I personally haven’t had any trouble with chromatic aberration in the non-visible wavelengths of light, but then again I’m not shooting in infrared. You should though, it’s cool, but there is the question of whether your camera is up to it. If your sensor will detect the non-visible light, there’s still another problem: that type of light acts differently and both focus and exposure will be different. Enter Coastal Optical Systems, who have made a lens with special elements to allow the optics to perform equally well at the limits of UV and infrared lights as in the visible spectrum. They claim to have eliminated the ghosting and hotspots that occur due to lenses not intended to deal with IR and UV light.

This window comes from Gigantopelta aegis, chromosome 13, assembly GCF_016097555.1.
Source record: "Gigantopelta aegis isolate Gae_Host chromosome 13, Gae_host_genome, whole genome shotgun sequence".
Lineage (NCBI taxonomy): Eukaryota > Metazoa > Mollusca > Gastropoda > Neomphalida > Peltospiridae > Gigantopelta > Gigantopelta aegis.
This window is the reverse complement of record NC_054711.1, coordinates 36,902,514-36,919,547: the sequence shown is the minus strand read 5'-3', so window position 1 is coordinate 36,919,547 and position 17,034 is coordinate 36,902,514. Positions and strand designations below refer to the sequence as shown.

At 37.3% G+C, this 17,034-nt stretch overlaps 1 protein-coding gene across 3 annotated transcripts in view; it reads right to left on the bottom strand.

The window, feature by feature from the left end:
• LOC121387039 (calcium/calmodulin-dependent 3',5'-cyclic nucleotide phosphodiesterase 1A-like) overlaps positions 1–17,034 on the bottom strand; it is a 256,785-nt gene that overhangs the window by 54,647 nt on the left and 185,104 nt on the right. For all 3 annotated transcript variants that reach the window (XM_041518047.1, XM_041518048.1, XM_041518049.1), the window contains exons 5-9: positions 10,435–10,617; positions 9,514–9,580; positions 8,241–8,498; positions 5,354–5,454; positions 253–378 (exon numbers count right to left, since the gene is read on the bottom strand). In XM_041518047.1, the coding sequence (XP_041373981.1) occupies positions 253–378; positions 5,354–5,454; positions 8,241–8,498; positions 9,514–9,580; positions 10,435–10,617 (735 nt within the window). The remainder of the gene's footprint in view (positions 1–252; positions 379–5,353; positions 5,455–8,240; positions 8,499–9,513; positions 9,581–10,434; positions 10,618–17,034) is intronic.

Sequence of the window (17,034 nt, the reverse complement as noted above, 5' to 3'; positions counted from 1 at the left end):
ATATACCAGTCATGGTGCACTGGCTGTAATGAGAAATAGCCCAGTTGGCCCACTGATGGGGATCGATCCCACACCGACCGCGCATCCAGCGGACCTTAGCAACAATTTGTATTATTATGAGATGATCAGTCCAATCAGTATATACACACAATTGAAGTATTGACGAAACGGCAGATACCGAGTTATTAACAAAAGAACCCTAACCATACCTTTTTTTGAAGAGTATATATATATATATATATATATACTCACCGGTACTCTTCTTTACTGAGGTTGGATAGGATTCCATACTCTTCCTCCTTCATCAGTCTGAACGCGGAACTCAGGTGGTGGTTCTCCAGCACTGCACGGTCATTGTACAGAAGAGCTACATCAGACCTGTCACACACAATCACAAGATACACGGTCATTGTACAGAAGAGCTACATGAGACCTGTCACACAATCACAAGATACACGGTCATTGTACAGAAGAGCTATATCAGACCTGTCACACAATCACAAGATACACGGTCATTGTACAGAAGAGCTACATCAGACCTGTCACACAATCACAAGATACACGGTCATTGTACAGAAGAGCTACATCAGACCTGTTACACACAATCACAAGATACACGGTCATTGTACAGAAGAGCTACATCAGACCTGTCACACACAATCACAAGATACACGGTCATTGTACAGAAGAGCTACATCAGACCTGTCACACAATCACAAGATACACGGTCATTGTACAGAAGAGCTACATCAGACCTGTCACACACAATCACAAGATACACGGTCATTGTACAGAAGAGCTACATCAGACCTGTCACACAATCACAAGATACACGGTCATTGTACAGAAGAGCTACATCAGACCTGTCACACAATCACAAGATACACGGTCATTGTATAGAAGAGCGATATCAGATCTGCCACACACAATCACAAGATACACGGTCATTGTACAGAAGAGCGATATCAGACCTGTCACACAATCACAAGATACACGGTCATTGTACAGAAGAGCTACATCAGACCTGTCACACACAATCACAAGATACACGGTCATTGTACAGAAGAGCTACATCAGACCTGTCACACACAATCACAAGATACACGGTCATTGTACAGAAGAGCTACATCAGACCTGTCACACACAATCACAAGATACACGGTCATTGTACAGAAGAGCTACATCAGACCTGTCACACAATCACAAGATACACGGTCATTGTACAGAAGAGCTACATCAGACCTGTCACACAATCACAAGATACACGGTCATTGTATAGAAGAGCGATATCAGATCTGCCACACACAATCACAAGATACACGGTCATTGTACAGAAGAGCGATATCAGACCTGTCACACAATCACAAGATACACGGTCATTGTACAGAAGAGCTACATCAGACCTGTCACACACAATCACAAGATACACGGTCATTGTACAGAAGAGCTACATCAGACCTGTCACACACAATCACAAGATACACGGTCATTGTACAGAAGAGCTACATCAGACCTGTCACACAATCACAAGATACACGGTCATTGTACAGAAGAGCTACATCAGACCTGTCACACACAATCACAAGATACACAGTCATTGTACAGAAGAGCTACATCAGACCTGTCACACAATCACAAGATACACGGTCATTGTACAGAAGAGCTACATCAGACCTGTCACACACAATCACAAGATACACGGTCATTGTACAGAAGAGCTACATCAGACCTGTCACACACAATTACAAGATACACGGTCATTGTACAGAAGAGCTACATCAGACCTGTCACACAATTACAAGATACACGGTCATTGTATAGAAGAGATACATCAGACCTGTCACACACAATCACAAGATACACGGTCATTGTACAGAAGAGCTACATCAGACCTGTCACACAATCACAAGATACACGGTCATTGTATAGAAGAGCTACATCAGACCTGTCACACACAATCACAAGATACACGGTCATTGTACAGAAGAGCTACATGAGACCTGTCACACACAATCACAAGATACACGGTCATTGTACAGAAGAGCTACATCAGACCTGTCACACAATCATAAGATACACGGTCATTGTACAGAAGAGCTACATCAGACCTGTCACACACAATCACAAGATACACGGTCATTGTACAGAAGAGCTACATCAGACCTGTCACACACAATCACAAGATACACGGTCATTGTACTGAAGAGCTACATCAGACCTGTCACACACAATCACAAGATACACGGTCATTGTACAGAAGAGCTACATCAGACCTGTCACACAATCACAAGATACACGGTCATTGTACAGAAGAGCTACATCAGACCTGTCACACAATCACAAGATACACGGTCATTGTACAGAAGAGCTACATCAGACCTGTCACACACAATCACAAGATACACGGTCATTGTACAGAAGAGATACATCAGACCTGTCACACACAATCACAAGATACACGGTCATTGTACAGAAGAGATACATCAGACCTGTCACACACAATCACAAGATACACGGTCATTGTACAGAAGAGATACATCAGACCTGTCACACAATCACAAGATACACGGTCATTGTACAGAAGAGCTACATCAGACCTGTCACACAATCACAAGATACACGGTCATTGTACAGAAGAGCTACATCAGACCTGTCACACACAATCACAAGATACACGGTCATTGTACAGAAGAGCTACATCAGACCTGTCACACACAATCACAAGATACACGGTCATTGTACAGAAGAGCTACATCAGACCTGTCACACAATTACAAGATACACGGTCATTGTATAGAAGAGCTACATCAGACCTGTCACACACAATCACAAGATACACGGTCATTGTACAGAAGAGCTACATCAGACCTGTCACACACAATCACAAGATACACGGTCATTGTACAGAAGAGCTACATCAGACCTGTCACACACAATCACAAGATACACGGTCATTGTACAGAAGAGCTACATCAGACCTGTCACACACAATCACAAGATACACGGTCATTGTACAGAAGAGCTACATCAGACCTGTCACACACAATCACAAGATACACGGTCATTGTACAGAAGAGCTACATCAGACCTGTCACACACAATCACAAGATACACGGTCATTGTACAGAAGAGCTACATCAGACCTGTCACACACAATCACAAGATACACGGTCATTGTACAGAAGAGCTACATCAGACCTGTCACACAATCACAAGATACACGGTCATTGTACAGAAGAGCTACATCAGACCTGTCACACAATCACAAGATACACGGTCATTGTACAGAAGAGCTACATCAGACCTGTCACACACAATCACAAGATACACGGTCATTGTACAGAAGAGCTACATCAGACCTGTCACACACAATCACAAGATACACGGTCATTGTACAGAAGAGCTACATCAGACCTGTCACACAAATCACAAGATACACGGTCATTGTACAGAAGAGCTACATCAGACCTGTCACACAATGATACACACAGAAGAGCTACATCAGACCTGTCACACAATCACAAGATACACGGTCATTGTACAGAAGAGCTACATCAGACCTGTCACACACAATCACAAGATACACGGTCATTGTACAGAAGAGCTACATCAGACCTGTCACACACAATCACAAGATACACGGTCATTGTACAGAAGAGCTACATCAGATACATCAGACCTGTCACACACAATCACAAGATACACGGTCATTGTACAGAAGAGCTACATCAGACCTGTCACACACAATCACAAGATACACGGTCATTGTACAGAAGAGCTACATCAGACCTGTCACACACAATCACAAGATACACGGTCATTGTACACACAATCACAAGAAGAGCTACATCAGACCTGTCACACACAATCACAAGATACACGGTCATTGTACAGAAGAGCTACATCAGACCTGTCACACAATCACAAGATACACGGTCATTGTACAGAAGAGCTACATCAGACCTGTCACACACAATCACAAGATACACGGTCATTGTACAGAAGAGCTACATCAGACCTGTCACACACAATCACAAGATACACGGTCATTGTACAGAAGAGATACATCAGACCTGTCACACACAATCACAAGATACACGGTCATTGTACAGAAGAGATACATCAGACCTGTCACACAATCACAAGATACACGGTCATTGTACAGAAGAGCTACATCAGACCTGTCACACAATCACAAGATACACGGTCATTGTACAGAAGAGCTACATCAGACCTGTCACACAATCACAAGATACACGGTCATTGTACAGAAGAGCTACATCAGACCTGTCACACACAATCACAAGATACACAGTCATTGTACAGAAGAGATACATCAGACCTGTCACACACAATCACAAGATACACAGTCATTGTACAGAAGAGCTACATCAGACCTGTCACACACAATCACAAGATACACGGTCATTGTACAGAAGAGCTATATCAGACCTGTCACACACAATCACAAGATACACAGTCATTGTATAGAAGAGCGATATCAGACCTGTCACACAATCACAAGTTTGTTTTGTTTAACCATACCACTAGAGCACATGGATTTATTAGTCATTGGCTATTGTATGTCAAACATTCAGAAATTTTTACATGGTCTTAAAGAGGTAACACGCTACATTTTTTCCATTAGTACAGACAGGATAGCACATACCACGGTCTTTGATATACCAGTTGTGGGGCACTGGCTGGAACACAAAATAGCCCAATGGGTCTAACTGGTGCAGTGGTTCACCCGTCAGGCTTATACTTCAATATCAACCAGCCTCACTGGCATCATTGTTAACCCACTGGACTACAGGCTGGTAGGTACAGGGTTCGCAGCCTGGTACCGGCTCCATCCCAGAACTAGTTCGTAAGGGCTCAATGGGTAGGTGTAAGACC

I’d love to try one out, but I’m afraid such a specialized piece of equipment would cost a grip. Still, it’s good to know it’s out there if I ever feel like rocking the >700 nanometer wavelength range, there’s a lens that will take me there.
First fully corrected lens for the UV-VIS-NIR spectrum is introduced by Coastal Optical Systems [Imaging Resource]